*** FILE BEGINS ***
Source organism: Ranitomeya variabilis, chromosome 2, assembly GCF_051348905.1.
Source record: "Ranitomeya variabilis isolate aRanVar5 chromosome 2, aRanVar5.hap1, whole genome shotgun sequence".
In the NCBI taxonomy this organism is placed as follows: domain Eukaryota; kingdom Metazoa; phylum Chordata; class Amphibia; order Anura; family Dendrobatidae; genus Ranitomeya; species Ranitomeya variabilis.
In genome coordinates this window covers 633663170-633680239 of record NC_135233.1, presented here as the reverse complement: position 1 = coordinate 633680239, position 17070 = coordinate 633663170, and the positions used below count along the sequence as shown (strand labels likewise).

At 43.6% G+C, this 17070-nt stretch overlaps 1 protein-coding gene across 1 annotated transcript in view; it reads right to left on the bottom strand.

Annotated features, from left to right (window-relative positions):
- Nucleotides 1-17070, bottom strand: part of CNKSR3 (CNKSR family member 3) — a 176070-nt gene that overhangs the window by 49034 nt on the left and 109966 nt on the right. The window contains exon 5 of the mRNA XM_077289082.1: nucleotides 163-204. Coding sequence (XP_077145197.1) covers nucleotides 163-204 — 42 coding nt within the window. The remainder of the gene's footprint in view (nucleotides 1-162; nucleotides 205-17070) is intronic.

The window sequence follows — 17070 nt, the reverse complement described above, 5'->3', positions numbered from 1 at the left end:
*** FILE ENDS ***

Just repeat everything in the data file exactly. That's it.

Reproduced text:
Source organism: Ranitomeya variabilis, chromosome 2, assembly GCF_051348905.1.
Source record: "Ranitomeya variabilis isolate aRanVar5 chromosome 2, aRanVar5.hap1, whole genome shotgun sequence".
In the NCBI taxonomy this organism is placed as follows: domain Eukaryota; kingdom Metazoa; phylum Chordata; class Amphibia; order Anura; family Dendrobatidae; genus Ranitomeya; species Ranitomeya variabilis.
In genome coordinates this window covers 633663170-633680239 of record NC_135233.1, presented here as the reverse complement: position 1 = coordinate 633680239, position 17070 = coordinate 633663170, and the positions used below count along the sequence as shown (strand labels likewise).

At 43.6% G+C, this 17070-nt stretch overlaps 1 protein-coding gene across 1 annotated transcript in view; it reads right to left on the bottom strand.

Annotated features, from left to right (window-relative positions):
- Nucleotides 1-17070, bottom strand: part of CNKSR3 (CNKSR family member 3) — a 176070-nt gene that overhangs the window by 49034 nt on the left and 109966 nt on the right. The window contains exon 5 of the mRNA XM_077289082.1: nucleotides 163-204. Coding sequence (XP_077145197.1) covers nucleotides 163-204 — 42 coding nt within the window. The remainder of the gene's footprint in view (nucleotides 1-162; nucleotides 205-17070) is intronic.

The window sequence follows — 17070 nt, the reverse complement described above, 5'->3', positions numbered from 1 at the left end: